Update 2019: It’s been almost 7 years since I left About.com, but I still get ticked off when I think about the insult of it.
All these years later, hundreds of my articles are still available, but no longer at About.com. A few years ago, they changed the health sites’ umbrella name to VeryWellHealth.com and that’s where the articles now reside.
I get frustrated because they continue to update the article dates – as if I wrote those articles a short time ago – when the truth is some articles are as many as 14+ years old! If you find an error or an update, or a broken link, I’m sorry – I have no access and cannot edit the article.
(Update July 8, 2012: the carnage continues as we hear of even more About.com experts (guides) being terminated, some of whom have been sharing their expertise for 15+ years. The fear among still-employed writers is palpable.)
About.com is on a campaign, disposing of experts (formerly called “guides”) with no explanation, abruptly cutting them off, providing no opportunity to bid goodbye to fellow experts or site readers, simply kicking them to the curb. Poof! Gone! See ya! The end!*
It’s disturbing enough to be sent packing from any relationship one has, but even more so when the reasons are suspect, and when it becomes clear that management, beyond being spiteful, makes poor decisions.
They made their poor decision-making MY problem. Sadly, we will both pay the price.
In my case I can at least stand proud, proud of the excellent work I produced in my almost-7 years of writing almost 2,000 articles and posts for About.com Patient Empowerment. I started the site, built it to just short of a half-million pageviews a month, ranking steadily in the top 25% sites in the network. I have so many emails from readers that tell me they were being helped. The experience, for the most part, was incredibly gratifying – and that was my compensation.
It’s true – the gratitude I received was always worth far more than the paycheck (which wasn’t nearly what you might think.) I heard frequently from my readers with great questions or stories. There were times I would receive a thank-you email that would drive me to tears – good tears – tears of appreciation that someone took the time to let me know how they were helped.
That is what I will miss the most.
I’ve made a living helping people get what they need to improve their outcomes from their journey through the healthcare system by teaching patients how to stick up for themselves to get what they need.
Thus, I have led by example, by writing this post. What was done to us now-bounced writers is egregious, probably illegal, and, simply, disrespectful. I’m having my say right here in protest of bad decision-making and its ripple effect. I don’t know how About.com’s management sleeps at night.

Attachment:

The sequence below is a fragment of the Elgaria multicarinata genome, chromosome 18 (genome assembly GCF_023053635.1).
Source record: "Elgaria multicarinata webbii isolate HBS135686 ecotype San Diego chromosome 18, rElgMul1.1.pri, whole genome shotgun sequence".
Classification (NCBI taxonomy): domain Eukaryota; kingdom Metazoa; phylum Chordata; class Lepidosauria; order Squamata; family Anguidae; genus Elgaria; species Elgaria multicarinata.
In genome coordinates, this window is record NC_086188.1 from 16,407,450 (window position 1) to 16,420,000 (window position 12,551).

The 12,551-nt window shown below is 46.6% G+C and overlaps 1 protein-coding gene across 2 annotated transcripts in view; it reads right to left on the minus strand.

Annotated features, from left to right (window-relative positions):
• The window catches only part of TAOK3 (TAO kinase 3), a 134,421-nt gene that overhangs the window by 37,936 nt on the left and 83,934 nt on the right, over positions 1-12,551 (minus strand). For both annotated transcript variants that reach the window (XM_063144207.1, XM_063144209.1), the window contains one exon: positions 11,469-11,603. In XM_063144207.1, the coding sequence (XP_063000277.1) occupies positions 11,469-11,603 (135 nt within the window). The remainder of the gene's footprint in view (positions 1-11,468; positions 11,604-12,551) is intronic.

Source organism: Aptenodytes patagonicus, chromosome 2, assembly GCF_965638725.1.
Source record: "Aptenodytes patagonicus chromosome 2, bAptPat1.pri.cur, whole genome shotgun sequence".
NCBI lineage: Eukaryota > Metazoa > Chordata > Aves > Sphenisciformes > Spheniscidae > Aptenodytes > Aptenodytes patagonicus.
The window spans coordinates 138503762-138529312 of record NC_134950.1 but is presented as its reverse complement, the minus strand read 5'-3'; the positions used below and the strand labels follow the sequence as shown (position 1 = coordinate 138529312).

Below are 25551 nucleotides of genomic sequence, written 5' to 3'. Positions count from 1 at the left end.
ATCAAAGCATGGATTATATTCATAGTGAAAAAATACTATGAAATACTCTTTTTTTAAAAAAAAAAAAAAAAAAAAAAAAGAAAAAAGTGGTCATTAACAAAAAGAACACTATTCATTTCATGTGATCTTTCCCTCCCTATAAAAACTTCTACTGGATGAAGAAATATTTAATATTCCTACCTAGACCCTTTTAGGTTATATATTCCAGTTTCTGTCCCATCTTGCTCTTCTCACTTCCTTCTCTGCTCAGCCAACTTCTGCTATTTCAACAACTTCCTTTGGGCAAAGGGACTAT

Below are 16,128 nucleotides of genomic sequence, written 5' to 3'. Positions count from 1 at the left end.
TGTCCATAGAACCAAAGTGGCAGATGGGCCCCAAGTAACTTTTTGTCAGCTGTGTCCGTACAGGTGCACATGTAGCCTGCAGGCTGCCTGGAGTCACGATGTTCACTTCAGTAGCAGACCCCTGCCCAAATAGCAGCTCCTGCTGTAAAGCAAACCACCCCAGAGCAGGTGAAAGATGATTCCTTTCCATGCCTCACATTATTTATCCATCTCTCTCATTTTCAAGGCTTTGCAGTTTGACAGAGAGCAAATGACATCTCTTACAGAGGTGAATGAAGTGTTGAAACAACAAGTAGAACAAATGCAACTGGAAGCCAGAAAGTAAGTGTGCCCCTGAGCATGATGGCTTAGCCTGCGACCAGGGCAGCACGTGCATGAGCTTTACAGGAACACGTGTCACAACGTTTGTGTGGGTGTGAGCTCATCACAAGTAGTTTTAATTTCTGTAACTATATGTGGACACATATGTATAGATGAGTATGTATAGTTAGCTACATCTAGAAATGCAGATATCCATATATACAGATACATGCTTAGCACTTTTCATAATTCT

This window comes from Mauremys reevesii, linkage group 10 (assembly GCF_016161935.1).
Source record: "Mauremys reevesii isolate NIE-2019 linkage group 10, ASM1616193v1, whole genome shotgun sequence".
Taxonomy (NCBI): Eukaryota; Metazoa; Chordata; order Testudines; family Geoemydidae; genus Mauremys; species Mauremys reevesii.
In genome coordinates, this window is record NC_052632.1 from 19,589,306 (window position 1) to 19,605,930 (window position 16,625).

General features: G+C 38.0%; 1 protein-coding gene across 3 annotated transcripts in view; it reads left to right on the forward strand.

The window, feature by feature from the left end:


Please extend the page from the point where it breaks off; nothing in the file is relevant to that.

If you currently write for About.com, then be sure to keep copies of everything you’ve written backed up (thankfully I have backups of everything) and gather non-about.com email addresses for friends and colleagues you would like to stay in touch with. (Thankfully I did that too.)
If anyone ever asks me “What is it like writing for About.com?” I would have to tell them that the platform is good, the opportunity to help people is good, the paycheck is a little better than no paycheck at all, and the interface with management provides a great example of empty cheerleading, ego-driven, fear-imposing decision-making, and an environment of “hey! you never know!” (If you have considered writing for About.com, and decide to go ahead, be sure to read your contract carefully. And remember – they believe experts to be disposable.)
I’m a resilient woman. Anyone who can take on the healthcare system – and win – with such drastic and dramatic results doesn’t let this sort of insult get her down for very long. Mourning is important – yes – but standing back up, brushing myself off, and getting on with my important work is even more important. And so I will.
I will continue writing, responding to those who need help, and yes – I will even link to my articles published at About.com as long as they remain unedited, and until they are no longer valid or go out of date. As I said – I am proud of the work I did there.
There is a light at the end of the tunnel!
*Yes – I did ask for further explanation when I replied to this email. I also asked for a copy of my contract (which I never received but later found my own copy of) and for confirmation that About.com would live up to their contractual obligations for end-of-contract compensation. The only explanation I have received is reiteration that it was a “business decision” – just like in the email above. I was also told they would live up to their contractual obligations. We’ll see if that happens.